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Man in Red Sash leading Kung Fu class practicing blocks



Our school is founded on the principle of hard training. Every class stresses the importance of training hard and practicing diligently. The heart of our art is the basic training. The soul is the form training. It is only through the mastery of heart and soul that we are able to begin mastering our art. One must have great patience and determination to excel in Mandarin Kung Fu.



Hard Stances

  • Hard horse stances develop the solid foundation that is necessary to execute powerful techniques.

  • They also provide your legs with the strength to move your body swiftly.


  • Habitual practice of basic blocking, punching (all hand) and kicking techniques assures that you train the fundamentals regularly.



Hand and Foot Techniques


  • Regular practice assists in teaching and developing the following: stance training, blocking, punching and kicking techniques, proper breathing, flexibility, agility, fluidity, speed, power, focus, mind control, hand to eye co-ordination and endurance.

  • Movements are executed one at a time or in small combinations.

  • Moving basics are usually performed with a slight pause between them (similar to a karate form). This is an excellent way to train as it allows the student the opportunity to put one hundred percent focus on what he/she is doing.

  • Basic movements provide you with the stepping-stone to advanced techniques.

  • Constant repetition of fundamental movements helps you to improve your techniques.

  • Constant repetition also programs itself in your mind, allowing the correct movement to come up reflexively if it is ever needed



Types of Forms

  • Solo or empty hand forms

  • Single and multiple animal forms

  • Two man contact sets

  • Solo Weapon forms

  • Contact Weapon sets against similar or different weapons

  • Jung Hay or chi gung breathing forms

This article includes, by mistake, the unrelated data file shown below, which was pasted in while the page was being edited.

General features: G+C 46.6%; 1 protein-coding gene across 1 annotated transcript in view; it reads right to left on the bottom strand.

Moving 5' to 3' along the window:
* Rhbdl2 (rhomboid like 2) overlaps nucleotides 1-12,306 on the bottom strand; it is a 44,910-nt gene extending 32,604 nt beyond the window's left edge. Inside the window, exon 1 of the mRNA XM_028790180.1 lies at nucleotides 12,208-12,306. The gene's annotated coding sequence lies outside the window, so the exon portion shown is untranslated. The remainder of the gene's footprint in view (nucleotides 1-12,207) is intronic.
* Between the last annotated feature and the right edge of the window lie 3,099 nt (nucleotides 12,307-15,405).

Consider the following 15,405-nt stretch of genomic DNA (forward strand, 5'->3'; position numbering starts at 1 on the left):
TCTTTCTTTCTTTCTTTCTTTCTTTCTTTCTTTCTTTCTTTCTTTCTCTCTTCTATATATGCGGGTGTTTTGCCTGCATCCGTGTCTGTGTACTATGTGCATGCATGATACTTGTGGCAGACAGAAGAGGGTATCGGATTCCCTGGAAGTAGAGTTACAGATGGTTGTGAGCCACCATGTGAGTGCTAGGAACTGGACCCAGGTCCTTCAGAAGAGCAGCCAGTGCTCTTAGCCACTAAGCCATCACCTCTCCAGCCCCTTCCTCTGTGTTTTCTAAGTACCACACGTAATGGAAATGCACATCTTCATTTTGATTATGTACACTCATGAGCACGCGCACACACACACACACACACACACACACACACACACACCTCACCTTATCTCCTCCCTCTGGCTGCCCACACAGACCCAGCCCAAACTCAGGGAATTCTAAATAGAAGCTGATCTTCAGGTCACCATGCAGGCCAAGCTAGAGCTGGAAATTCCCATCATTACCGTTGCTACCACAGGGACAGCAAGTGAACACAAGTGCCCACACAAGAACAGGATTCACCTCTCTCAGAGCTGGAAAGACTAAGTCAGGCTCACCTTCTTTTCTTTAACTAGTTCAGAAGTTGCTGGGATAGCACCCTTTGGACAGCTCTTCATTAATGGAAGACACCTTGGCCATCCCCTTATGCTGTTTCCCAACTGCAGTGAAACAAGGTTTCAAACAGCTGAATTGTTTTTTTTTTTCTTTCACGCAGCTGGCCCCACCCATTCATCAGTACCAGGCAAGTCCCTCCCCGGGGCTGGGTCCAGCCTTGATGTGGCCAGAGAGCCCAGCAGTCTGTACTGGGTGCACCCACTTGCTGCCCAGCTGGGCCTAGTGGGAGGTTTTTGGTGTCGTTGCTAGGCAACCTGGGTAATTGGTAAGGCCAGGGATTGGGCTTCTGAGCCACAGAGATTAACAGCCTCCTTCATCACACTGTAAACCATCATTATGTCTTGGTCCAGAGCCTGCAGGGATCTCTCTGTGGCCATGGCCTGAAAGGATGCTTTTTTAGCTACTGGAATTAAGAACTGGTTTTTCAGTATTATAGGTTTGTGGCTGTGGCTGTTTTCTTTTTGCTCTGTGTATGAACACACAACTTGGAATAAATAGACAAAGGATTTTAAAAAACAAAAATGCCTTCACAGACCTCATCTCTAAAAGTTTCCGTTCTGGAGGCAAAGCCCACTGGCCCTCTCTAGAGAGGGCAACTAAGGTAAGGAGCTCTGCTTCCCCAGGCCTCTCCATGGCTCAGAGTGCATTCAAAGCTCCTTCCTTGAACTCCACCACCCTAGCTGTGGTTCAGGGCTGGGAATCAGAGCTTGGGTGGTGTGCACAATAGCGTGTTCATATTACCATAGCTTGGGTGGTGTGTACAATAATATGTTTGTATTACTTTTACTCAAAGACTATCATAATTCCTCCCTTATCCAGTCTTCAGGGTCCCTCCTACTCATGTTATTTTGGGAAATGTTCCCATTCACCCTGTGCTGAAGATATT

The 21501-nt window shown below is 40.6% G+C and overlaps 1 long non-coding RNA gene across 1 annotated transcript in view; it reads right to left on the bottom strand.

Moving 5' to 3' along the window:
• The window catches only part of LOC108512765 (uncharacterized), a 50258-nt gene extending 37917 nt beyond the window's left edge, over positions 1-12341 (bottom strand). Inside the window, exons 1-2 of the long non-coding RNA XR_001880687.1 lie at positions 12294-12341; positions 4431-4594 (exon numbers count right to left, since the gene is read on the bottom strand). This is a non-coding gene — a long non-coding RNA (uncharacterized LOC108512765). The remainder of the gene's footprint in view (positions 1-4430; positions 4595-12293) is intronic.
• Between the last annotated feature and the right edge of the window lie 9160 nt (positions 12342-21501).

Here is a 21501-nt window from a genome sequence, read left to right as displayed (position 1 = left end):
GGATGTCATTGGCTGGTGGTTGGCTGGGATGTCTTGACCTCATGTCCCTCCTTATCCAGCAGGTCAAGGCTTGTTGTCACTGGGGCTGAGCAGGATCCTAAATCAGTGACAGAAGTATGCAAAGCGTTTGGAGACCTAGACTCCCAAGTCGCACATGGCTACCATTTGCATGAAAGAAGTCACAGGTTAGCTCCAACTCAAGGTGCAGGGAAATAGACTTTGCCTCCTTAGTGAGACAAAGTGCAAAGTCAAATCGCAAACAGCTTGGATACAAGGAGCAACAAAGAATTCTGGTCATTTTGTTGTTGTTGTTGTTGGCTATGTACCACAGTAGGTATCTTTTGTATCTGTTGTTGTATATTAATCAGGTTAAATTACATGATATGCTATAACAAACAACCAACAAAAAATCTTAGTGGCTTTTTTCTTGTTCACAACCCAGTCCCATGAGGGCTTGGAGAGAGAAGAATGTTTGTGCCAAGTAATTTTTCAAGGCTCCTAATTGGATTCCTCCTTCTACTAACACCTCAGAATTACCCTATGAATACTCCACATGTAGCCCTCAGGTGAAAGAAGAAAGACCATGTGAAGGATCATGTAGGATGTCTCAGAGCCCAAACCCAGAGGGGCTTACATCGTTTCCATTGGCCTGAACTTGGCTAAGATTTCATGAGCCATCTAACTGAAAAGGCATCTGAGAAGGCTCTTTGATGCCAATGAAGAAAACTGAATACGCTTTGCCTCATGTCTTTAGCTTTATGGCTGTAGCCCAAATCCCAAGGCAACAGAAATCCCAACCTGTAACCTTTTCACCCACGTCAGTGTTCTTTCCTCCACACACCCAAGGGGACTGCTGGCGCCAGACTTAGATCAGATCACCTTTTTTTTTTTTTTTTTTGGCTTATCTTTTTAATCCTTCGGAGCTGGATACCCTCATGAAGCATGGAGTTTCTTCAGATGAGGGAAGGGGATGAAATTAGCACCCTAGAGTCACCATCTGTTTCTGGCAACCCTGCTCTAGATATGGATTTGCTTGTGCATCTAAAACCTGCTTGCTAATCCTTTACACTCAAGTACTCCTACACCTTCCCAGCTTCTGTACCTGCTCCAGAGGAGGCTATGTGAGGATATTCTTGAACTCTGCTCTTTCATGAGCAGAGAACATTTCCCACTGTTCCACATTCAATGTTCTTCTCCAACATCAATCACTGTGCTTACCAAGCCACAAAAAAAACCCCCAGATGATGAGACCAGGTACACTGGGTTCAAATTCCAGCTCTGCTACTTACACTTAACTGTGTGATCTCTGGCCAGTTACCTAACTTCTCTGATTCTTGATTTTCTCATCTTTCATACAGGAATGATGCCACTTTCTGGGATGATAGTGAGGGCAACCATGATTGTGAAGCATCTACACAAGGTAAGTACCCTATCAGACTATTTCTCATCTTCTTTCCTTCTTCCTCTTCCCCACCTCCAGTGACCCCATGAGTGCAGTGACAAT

Notes on Forms

  • A solo form is a pre-arranged group of defensive and offensive techniques that emulate a fight against several imaginary opponents.

  • Forms begin and end with a salutation. This is beginning salutation is called the head of the form. The ending salutation is called the   tail of the form. The actual form is called the body of the form.

  • Form training assists in teaching, developing and understanding the fundamentals designated in basic training.

  • Form training is the perfect union to our art.

  • Form training teaches how and when a movement can be changed.

  • Contact forms teach you how to apply the movements in a form in a real time scenario.

  • Constant repetition of the same form or the techniques within does not become boring because the student performs each repetition   with an inquiring mind, determined to find a better understanding of what he is practicing.

  • Forms act as an encyclopedia of our art. Consistent repetition of all the forms in our system insures reviewing specific movements       that may not be covered in class on a regular basis.

  • Forms serve to identify our style with people acquainted with the martial arts.

  • Form training is a means that masters use to pass on their art.

  • Some systems train tension forms to learn to withstand powerful blows.. The training concept of Mandarin Kung Fu is to develop the   movements in our forms to a level of expertise that will prevent you from getting hit.

  • All Mandarin Kung Fu forms are performed at fighting speed with maximum focus and power.

  • Every form in our system is designed to train a specific concept or a group of concepts. The goal of the form is not to learn the form.   The goal is how to apply, modify & adapt the movements in the form in a realistic combat environment.



General Form Training and Development


  • Work on establishing a strong foundation

  • Work on developing maximum focus

  • Train one movement at a time

  • Combine movements and small sequences

  • Train the entire form

  • Never sacrifice stances & power for speed.

  • Never train for speed. Speed should evolve naturally as you perfect the form. Training for speed usually waters down the movements, as the practitioner becomes absorbed with racing the form and gives little or no credence to the technicalities of the movements.

  • You do not have to rush the time between movements. Speed should come from the actual movement

  • Focus on what you need. It is better to train one movement 100 times, than to train 20 movements 5 times each.

  • Train to become one with the form
Man and woman practicing Kung Fu partner work
Class of adults practicing Kung Fu in a dojo
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